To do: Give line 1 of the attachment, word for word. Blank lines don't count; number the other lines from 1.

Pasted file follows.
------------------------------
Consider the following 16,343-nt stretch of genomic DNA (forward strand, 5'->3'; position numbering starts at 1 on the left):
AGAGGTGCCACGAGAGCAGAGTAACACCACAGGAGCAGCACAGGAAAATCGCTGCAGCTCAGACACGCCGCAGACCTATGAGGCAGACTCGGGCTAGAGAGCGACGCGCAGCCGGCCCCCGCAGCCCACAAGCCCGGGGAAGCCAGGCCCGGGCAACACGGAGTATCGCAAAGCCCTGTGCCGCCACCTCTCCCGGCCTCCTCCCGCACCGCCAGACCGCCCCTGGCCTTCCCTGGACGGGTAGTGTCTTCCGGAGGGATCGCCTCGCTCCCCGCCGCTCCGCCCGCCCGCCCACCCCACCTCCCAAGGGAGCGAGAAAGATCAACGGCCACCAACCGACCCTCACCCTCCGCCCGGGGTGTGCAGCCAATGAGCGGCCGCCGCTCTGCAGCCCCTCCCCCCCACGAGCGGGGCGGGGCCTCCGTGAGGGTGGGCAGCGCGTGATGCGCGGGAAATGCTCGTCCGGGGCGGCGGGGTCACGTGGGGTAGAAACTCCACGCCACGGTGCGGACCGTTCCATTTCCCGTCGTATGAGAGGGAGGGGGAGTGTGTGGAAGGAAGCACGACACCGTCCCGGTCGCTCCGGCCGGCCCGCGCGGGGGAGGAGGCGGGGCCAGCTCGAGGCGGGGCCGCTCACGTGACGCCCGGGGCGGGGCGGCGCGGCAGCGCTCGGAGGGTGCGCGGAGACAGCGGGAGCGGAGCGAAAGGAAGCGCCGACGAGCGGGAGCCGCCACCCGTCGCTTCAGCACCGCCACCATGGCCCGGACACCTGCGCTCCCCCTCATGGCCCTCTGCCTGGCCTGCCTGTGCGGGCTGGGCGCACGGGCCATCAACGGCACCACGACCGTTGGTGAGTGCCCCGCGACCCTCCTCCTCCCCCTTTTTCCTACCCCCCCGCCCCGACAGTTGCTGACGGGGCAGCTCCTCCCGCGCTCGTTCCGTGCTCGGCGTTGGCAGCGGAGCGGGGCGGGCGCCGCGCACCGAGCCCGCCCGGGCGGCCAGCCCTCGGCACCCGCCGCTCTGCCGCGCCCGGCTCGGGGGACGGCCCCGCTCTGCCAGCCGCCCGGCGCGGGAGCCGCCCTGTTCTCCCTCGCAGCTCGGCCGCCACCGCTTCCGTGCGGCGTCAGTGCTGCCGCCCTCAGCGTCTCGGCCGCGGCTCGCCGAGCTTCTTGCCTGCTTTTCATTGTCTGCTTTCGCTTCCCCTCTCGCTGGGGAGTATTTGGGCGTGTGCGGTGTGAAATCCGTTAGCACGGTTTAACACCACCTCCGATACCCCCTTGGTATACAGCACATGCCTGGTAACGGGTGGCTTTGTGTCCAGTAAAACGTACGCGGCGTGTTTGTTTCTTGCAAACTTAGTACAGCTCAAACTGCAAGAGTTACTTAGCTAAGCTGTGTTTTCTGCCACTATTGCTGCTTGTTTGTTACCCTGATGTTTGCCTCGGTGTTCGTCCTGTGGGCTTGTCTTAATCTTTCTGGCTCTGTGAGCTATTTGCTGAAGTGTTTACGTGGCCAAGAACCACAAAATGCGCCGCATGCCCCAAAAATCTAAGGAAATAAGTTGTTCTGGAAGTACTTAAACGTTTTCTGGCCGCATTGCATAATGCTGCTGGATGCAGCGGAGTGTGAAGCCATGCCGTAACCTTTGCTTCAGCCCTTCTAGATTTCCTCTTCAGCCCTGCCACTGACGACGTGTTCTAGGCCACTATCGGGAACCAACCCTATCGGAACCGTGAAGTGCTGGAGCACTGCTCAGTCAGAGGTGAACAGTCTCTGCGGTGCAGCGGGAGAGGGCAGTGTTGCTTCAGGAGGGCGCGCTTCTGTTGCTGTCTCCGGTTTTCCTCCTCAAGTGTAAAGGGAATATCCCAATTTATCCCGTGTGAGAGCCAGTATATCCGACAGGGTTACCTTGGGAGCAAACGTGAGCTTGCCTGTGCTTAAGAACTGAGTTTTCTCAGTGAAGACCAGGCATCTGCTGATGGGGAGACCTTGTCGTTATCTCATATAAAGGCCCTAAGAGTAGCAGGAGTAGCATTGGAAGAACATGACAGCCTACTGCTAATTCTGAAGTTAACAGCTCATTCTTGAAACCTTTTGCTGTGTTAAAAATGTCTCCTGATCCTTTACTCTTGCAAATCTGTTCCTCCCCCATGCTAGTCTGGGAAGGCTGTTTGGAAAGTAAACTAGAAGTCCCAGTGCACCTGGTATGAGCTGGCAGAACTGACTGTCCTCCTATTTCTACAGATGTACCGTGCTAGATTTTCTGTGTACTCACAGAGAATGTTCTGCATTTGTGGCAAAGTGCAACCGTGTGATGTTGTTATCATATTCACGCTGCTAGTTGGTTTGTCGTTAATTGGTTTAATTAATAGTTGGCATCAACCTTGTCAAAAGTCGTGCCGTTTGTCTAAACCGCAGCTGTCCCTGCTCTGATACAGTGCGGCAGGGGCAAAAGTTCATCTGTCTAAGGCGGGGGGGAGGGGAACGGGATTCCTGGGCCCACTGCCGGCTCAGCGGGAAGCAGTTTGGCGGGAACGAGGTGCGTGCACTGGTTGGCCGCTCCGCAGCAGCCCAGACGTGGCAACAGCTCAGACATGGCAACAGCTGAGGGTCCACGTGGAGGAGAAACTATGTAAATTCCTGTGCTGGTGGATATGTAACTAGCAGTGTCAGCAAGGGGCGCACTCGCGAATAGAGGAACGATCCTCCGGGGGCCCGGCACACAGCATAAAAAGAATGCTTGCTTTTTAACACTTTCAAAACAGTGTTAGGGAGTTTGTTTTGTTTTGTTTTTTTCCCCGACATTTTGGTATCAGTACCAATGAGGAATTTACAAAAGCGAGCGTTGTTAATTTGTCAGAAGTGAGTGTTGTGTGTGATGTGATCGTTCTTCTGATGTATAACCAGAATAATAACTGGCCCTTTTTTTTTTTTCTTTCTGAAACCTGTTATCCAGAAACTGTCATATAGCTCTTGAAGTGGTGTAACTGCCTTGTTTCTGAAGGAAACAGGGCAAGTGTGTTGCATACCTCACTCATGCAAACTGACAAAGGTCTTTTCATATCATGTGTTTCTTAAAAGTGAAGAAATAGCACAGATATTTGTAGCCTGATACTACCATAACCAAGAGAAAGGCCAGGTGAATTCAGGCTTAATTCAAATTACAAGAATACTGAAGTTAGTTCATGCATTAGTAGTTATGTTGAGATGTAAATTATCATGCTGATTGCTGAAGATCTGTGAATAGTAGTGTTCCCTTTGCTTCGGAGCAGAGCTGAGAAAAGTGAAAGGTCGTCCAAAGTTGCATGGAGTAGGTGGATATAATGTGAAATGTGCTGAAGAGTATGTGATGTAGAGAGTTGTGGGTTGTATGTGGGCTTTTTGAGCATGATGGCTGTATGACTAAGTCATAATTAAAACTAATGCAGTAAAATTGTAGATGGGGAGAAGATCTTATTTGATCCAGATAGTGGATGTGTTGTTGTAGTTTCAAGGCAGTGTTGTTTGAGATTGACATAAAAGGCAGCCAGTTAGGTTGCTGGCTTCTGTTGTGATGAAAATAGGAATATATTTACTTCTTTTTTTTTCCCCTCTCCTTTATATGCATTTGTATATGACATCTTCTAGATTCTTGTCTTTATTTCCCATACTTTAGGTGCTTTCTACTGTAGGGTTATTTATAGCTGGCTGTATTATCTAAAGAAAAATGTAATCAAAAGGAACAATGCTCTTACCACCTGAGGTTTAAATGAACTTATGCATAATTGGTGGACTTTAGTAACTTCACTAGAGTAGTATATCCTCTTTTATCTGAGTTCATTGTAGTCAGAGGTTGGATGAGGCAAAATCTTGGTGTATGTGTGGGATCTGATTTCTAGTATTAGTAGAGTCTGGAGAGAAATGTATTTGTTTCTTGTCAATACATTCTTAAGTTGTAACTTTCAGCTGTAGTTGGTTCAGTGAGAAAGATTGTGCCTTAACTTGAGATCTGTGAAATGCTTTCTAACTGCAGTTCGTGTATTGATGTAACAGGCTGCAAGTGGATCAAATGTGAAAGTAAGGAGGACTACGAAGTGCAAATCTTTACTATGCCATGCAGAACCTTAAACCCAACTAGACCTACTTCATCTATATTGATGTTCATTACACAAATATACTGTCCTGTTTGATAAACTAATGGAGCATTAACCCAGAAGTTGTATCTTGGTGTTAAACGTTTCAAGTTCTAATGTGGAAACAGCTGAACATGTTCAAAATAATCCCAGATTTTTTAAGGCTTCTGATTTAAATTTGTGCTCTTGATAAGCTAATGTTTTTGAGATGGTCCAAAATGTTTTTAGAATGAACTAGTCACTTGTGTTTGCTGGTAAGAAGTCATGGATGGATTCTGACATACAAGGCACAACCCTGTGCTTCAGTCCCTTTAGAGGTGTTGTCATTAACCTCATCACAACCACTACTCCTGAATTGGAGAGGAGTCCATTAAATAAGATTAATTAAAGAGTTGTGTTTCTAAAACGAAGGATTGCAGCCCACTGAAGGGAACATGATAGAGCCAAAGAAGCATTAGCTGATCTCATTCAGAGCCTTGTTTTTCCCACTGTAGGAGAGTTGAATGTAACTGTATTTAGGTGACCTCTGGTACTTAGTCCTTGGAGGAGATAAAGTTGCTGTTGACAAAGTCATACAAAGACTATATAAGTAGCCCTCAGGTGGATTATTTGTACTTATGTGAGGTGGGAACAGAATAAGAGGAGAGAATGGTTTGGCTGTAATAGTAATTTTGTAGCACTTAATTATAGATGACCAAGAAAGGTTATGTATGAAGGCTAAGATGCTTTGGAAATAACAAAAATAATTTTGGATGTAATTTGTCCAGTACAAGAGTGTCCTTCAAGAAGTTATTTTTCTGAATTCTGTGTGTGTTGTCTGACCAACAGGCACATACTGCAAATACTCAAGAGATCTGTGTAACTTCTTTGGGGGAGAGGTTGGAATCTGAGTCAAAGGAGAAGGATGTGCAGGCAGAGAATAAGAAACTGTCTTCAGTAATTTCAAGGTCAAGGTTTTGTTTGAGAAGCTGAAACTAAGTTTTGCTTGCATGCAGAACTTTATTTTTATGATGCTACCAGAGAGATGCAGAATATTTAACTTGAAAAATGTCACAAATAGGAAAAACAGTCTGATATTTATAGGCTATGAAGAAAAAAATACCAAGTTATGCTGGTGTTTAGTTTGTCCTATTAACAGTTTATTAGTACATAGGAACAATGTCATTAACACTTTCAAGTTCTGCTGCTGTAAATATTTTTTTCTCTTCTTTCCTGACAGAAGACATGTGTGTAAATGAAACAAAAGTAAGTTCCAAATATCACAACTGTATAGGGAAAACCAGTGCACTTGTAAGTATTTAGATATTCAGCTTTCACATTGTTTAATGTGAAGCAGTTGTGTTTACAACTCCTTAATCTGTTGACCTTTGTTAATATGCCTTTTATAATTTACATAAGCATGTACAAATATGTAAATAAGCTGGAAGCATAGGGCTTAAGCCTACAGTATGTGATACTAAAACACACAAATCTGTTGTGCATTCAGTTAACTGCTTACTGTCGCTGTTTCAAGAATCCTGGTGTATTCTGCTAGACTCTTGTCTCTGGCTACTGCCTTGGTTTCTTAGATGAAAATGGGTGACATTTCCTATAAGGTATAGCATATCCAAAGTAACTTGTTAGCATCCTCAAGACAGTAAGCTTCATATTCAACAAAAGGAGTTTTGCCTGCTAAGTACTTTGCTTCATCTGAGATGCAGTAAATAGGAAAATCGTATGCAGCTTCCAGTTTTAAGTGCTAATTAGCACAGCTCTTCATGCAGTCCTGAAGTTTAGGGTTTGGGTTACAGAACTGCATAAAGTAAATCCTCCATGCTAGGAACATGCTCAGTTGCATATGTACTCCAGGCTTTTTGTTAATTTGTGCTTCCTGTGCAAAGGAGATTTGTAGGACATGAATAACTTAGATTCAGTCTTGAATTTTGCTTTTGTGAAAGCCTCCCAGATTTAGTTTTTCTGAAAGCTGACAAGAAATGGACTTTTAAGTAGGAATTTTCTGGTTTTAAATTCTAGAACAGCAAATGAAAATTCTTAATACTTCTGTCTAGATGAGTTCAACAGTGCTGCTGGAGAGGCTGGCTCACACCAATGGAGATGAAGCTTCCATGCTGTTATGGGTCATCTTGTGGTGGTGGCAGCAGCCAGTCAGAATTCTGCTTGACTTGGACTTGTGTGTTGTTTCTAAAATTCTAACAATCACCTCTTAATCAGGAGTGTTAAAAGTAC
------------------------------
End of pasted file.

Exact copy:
Consider the following 16,343-nt stretch of genomic DNA (forward strand, 5'->3'; position numbering starts at 1 on the left):